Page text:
Speaker Placement

Mixing​ ​isn’t​ ​easy.​ ​Despite​ ​that​ ​fact,​ ​I​ ​would​ ​be​ ​willing​ ​to​ ​bet​ ​that​ ​you​ ​are probably​ ​making​ ​it​ ​even​ ​harder​ ​for​ ​yourself​ ​in​ ​more​ ​ways​ ​than​ ​one.

Nowadays​ ​it’s​ ​common​ ​for​ ​professional​ ​engineers​ ​to​ ​mix​ ​completely in-the-box,​ ​in​ ​small​ ​home​ ​or​ ​project​ ​studios.​ ​Some​ ​famous​ ​engineers​ ​even mix​ ​on-the-go​ ​with​ ​headphones.

It​ ​takes​ ​a​ ​long​ ​time​ ​to​ ​develop​ ​the​ ​skills​ ​necessary​ ​for​ ​that​ ​level​ ​of​ ​confidence. Sure,​ ​it’s​ ​perfectly​ ​possible​ ​to​ ​produce​ ​professional,​ ​radio-worthy​ ​mixes​ ​in​ ​a less-than-ideal​ ​room​ ​with​ ​affordable​ ​equipment​ ​and​ ​hardly​ ​any​ ​acoustic treatment.  It​ ​will​ ​probably​ ​take​ ​you​ ​years​ ​to​ ​get​ ​to​ ​that​ ​point.

Instead,​ ​as​ ​you’re​ ​learning​ ​you​ ​should​ ​try​ ​to​ ​create​ ​a​ ​listening​ ​environment that​ ​allows​ ​you​ ​to​ ​hone​ ​your​ ​skills.​ ​That​ ​requires​ ​some​ ​awareness​ ​of mix-room​ ​acoustics.​ ​It​ ​doesn’t,​ ​however,​ ​require​ ​a​ ​large​ ​budget​ ​for professional​ ​acoustic​ ​treatment.

You​ ​see,​ ​you​ ​could​ ​be​ ​placing​ ​your​ ​monitor​ ​speakers​ ​in​ ​completely​ ​the​ ​wrong place.  Other​ ​factors​ ​are​ ​important​ ​in​ ​studio​ ​setup,​ ​but​ ​simply​ ​by​ ​moving​ ​the​ ​speakers you​ ​could​ ​create​ ​a​ ​more​ ​accurate​ ​listening​ ​environment.  There’s​ ​a​ ​lot​ ​of​ ​complicated​ ​science​ ​behind​ ​this,​ ​but​ ​in​ ​this​ ​guide​ ​I’ll​ ​keep​ ​it simple​ ​and​ ​give​ ​you​ ​a​ ​few​ ​practical​ ​guidelines​ ​that​ ​will​ ​make​ ​a​ ​huge​ ​difference to​ ​your​ ​mixes.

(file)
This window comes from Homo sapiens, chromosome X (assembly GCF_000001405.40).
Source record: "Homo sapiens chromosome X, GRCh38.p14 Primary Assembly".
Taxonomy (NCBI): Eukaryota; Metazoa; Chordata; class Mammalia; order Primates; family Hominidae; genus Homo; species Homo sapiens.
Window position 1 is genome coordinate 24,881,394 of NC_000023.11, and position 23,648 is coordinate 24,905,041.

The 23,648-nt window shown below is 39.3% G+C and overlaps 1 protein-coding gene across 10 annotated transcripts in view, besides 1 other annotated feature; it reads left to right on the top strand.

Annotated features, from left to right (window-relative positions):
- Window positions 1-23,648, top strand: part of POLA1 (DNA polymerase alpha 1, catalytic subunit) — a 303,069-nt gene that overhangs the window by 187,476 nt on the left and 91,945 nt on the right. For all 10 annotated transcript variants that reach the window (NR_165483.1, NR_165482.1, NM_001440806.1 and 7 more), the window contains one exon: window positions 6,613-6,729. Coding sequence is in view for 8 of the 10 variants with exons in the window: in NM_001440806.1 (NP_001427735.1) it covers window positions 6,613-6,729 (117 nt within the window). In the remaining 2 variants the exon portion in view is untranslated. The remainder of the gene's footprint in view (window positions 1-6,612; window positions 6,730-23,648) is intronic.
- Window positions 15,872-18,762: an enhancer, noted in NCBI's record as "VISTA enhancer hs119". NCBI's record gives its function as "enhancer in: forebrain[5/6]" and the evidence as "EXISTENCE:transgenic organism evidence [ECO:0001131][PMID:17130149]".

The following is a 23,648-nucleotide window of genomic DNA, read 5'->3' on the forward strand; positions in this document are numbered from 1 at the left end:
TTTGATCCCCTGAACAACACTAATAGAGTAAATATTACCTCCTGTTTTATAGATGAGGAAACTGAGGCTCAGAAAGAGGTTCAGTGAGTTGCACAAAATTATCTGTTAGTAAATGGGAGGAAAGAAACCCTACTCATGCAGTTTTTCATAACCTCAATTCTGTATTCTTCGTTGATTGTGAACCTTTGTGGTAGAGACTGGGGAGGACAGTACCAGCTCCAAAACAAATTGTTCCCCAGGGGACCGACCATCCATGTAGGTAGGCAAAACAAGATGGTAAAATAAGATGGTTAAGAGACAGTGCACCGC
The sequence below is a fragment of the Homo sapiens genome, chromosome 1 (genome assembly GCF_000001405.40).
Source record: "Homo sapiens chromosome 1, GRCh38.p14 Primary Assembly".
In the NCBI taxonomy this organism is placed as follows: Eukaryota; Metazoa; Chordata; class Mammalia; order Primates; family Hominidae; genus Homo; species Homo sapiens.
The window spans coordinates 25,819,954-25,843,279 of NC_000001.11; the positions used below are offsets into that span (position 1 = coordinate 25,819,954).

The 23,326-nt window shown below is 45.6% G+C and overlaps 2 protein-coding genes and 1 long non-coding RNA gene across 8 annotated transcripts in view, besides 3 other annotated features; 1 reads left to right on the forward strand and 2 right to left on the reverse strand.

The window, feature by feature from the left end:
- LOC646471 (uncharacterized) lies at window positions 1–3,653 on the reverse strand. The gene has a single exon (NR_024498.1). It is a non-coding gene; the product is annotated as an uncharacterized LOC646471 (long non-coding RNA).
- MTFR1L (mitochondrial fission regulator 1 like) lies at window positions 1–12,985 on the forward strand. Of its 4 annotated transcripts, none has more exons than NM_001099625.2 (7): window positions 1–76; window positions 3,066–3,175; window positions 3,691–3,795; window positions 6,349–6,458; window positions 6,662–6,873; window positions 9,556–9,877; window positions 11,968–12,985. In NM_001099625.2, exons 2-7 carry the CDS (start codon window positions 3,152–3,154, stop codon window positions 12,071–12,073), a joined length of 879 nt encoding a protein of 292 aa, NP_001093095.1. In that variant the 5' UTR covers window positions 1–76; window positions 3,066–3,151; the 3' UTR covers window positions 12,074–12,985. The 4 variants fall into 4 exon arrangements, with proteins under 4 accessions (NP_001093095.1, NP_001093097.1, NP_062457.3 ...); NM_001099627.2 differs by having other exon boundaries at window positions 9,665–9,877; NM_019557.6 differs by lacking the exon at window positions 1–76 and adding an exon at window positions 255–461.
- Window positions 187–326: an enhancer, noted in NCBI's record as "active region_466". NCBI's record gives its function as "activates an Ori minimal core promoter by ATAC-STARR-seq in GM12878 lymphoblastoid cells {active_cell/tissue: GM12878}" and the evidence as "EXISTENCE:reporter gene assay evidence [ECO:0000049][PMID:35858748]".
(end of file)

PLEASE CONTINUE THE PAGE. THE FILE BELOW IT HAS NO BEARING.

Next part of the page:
Embrace​ ​Imperfection

No​ ​room​ ​is​ ​perfect.​ ​Even​ ​a​ ​purpose​ ​built​ ​professional​ ​studio​ ​will​ ​have compromises.​ ​The​ ​guidelines​ ​that​ ​I’m​ ​sharing​ ​with​ ​you​ ​can​ ​rarely​ ​be​ ​met​ ​all​ ​at once. Instead,​ ​focus​ ​on​ ​implementing​ ​as​ ​many​ ​of​ ​these​ ​principles​ ​as​ ​possible.​ ​Don’t become​ ​upset​ ​or​ ​disheartened​ ​if​ ​you​ ​can’t​ ​meet​ ​them​ ​all.​ ​You​ ​can​ ​still​ ​learn​ ​to mix​ ​and​ ​produce​ ​radio-worthy​ ​mixes​ ​in​ ​a​ ​less​ ​than​ ​ideal​ ​setup​ ​…it​ ​might​ ​just be​ ​a​ ​bit​ ​more​ ​difficult.

The​ ​worse​ ​the​ ​listening​ ​environment,​ ​the​ ​more​ ​important​ ​it​ ​becomes​ ​to compare​ ​your​ ​mixes​ ​to​ ​professional​ ​releases​ ​and​ ​test​ ​the​ ​mixes​ ​on​ ​multiple speaker​ ​systems.

Speaker​ ​and​ ​Listening​ ​Position


  1. Create an Equilateral Triangle Between Your Head and the Speakers

This is perhaps the most important rule and the easiest to implement. Most studio monitors are designed to have a sweet spot, a small area where your head should be for the best tonal balance.

By creating an equilateral triangle between your head and the speakers, you’ll be in the sweet spot. In other words, the distance between the speakers should be the same as the distance between your head and each speaker. So the further apart the speakers are, the further back you should position yourself.

Creating a triangle between your head and the speakers
  1. Don’t Listen From Exactly Halfway Across the Room

This is another common mistake that’s easy to fix. Avoid placing the chair, and therefore ears, exactly half way down the length of the room between the walls in front and behind you.

If you do, you’ll suffer a loss of bass. This is bad. You need to hear the low end of the mix clearly, as this is where most problems occur. The mixes could end up sounding bass-heavy and muddy.